Borrowers who fail to make regular monthly payments on their credit cards become delinquent. And companies routinely use credit scores to predict a borrower‘s likelihood of delinquency or default. American borrowers maintained unusually low default rates throughout the COVID-19 recession and subsequent recovery likely because of several factors, including forbearance programs, limited spending during lockdowns, and substantial government subsidies. As a result, credit scores increased considerably in 2020 and 2021. Credit card delinquencies, on the other hand, began to rise at the end of 2021. This essay sheds light on the relationship between rising credit scores and subsequent increases in credit card delinquencies.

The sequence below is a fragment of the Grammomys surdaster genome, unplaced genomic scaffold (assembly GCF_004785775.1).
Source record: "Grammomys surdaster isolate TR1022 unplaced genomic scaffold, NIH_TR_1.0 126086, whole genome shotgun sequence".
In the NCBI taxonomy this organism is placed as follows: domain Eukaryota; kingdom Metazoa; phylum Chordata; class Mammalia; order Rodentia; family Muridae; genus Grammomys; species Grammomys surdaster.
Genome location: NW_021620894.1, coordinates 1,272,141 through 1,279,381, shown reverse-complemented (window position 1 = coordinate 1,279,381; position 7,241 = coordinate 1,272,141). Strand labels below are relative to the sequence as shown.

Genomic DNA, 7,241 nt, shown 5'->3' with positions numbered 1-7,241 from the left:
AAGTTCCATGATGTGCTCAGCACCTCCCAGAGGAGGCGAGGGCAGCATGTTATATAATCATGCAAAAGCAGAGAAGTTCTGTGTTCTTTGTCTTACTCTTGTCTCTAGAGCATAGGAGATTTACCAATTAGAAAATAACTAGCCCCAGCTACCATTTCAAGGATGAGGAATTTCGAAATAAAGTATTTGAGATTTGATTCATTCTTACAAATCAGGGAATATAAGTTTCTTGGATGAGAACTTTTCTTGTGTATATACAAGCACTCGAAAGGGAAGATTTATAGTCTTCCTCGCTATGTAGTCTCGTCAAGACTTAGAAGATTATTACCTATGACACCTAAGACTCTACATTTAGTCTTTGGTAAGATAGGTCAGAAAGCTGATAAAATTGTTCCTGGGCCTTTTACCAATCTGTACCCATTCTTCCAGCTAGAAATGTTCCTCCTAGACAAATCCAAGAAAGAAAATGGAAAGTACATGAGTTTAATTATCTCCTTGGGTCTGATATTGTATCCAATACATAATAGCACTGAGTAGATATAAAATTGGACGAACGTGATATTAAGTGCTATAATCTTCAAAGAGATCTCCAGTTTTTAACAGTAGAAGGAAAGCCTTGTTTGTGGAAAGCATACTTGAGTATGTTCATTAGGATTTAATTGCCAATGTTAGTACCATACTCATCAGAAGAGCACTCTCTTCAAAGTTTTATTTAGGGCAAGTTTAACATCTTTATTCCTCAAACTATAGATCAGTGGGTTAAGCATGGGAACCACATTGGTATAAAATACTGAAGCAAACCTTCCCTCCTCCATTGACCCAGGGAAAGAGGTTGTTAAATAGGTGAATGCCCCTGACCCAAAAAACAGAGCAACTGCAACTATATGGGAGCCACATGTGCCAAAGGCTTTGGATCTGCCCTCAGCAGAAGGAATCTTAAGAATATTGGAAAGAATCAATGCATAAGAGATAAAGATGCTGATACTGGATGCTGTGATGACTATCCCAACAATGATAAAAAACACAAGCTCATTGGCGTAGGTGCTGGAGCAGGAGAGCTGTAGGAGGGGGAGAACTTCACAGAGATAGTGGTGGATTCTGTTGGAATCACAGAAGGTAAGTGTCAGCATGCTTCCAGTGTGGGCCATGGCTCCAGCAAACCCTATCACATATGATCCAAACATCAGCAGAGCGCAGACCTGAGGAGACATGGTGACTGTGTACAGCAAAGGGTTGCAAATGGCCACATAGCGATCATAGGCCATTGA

We use data from the Federal Reserve Bank of New York/Equifax Consumer Credit Panel to compute, for every quarter, the share of the US population 20 to 64 years of age whose credit score was below 600 three years ago but was above 600 one year ago. We refer to this group as ＂people who have recently improved their credit score.＂ We focus on this group because it allows us to investigate, for example, the delinquency status in 2022 of individuals who improved their credit scores between 2019 and 2021. We next use information from Athreya, Mather, Mustre-del-R？o, and S？nchez (2019) to categorize US zip codes based on how frequently households experience financial distress.1 The 20% of the population living in US zip codes with the greatest percentage of credit card delinquency is the group we refer to as the ＂most financially distressed zip codes.＂ We focus on this sample of zip codes because the authors found that residents in regions of greater financial distress are more adversely affected by economic downturns and react more by reducing their consumption.